A court has heard that the killer informed his partner, “I’ve strangled somebody,” before killing the adolescent girl he had met in a bar and disposing of her body in a lake.
Lily Sullivan, 18, was killed by Lewis Haines on December 16 of last year after they had met at a nightclub in Pembroke, Pembrokshire.
Haines, a 31-year-old man, admits to killing Ms. Sullivan but disputes that there was a sexual motive.
Before Haines is sentenced, the Swansea Crown Court is conducting a trial of the facts to ascertain whether the killing had a sexual component.
The body of Ms. Sullivan was discovered in the town’s freshwater lake, Mill Pond, after she had been seen partying with friends and leaving the nightclub with Haines, the court was informed.
The cream lace crop top she had been seen wearing that night was no longer on her since she had been strangled.
Haines walked passed the teen’s mother, Anna, who had been frantically calling her daughter from a nearby garage where she was parked as she departed the scene, leaving the child in the water.
At two in the morning, she was supposed to pick up her daughter and a friend, but they were late.
When Ms. Sullivan answered the phone just before 3 a.m. and said she was going to meet her in the garage, it was the last time she spoke to her daughter. Mid-sentence, the phone call was disconnected.
Ms. Sullivan was seen on surveillance film at the scene with Haines in an alleyway leading to the lake.
Later, according to Ms. Sullivan’s mother, she noticed a man matching Haines’ description strolling past and swinging his arms before his actions changed and he started shaking his head, wringing his hands, and sprinting across the street.
William Hughes QC, prosecuting, told Swansea Crown Court: “Anna Sullivan decided to follow Lewis Haines.
“While she’d not seen him before, her description of the man is similar to Lewis Haines.
“The prosecution believe the person Anna Sullivan saw was her daughter’s killer.”
The court heard that at around 3.40 am, Haines told his girlfriend Maisie John that he had strangled someone. The location is Mill Pond.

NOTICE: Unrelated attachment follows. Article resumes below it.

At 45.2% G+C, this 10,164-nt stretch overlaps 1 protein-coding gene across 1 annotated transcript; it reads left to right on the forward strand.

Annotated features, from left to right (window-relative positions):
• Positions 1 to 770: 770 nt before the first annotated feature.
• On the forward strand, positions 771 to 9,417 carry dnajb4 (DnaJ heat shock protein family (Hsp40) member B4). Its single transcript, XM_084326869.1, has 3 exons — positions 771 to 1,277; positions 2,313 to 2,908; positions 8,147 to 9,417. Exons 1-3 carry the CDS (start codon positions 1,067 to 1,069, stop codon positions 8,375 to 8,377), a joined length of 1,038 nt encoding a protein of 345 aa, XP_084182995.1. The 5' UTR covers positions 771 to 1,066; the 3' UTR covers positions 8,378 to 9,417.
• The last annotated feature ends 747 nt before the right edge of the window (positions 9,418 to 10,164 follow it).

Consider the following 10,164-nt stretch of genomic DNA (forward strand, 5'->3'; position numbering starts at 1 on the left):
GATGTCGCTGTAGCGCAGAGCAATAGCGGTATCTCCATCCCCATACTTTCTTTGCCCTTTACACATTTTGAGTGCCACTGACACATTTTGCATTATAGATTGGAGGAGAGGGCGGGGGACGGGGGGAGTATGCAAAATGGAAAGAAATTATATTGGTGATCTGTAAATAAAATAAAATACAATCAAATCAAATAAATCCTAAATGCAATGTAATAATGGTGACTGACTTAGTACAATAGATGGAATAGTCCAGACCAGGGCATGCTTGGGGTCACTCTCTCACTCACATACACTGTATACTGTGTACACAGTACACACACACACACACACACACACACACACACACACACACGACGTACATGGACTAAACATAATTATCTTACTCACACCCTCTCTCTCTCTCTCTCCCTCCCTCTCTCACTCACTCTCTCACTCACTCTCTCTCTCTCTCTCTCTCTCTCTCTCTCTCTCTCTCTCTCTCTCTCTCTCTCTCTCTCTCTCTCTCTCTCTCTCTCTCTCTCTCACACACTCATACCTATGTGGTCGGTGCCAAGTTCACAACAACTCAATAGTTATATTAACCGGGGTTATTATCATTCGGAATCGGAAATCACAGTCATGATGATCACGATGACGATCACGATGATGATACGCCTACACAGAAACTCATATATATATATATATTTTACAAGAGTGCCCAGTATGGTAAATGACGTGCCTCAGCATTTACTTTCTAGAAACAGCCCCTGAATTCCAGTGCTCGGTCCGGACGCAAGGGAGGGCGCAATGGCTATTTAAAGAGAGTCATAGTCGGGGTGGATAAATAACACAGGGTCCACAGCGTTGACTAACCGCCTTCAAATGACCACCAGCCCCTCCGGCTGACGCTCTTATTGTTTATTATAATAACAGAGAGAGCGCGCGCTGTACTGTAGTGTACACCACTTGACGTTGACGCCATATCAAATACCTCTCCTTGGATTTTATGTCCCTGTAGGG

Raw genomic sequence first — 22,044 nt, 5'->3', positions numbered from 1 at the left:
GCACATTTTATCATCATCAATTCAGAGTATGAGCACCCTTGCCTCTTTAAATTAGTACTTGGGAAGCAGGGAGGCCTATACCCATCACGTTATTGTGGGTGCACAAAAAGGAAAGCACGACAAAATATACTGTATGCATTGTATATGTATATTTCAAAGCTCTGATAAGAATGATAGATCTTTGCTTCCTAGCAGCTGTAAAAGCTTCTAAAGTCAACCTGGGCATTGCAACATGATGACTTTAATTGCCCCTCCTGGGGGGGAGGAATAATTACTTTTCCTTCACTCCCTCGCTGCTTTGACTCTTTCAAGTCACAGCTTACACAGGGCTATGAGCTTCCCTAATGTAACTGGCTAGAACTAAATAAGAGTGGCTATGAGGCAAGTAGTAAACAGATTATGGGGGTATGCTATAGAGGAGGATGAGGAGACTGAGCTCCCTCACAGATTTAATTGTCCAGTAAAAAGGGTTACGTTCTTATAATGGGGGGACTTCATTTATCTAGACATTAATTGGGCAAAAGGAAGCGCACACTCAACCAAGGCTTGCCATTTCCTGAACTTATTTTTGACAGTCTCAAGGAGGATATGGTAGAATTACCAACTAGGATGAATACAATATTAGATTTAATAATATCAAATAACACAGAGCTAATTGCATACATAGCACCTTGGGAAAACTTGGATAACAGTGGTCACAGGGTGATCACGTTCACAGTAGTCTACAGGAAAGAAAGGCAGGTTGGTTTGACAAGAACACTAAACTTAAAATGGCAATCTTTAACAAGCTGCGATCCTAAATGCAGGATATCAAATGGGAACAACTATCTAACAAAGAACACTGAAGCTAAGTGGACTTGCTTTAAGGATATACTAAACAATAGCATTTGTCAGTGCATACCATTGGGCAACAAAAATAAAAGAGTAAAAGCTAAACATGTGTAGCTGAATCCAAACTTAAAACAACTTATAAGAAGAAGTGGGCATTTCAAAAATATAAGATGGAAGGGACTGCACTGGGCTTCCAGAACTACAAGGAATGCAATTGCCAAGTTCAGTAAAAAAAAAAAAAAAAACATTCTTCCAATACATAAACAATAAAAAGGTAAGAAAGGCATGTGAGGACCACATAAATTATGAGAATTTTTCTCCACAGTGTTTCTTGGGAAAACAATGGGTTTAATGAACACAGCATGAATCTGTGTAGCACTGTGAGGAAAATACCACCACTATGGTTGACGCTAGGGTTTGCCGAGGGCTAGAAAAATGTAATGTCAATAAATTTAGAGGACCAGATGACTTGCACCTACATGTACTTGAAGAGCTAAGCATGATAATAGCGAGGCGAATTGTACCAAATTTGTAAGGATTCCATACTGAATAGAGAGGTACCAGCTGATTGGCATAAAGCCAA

According to Ms. John, Haines had blood on his arms, and his clothes were wet. She called Haines “hysterical” and insisted on being taken to his mother’s house several times.
He confessed, “I think she’s dead,” throughout the trip.
Ms. Sullivan had labelled him a rapist, hit him, and, according to what Haines later told his mother, he had strangled her and pushed her into the sea.
Ms. Sullivan was a “dead weight,” according to Haines, who claimed to have attempted to pull her out of the water.
Lee Pitman, his stepfather, travelled to Mill Pond in search of Ms. Sullivan while also making a phone call to the police.
Despite the paramedics’ best efforts to revive Ms. Sullivan, she was pronounced dead at 6.02 am. She had bruises on her face and had been strangled, but there was no proof that she had been sexually abused, according to a post-mortem test.
Lily’s lace top was found in a patch of bushes beside the water, according to Mr. Hughes.
The defence claims that it was taken off before she entered the water.
A week before his trial was set to start, Haines, a father of one from Lamphey, Pembrokeshire, admitted to killing Ms. Sullivan after initially denying it.
He continues to argue that the murder was not motivated by sexual desires, and Judge Paul Thomas will determine whether or not there was a sexual component to the crime before imposing a sentence.
If Judge Thomas finds that the homicide was sexual in nature, Haines might receive a life sentence with a minimum term of 30 years, as opposed to a minimum term of 15 years if he does not.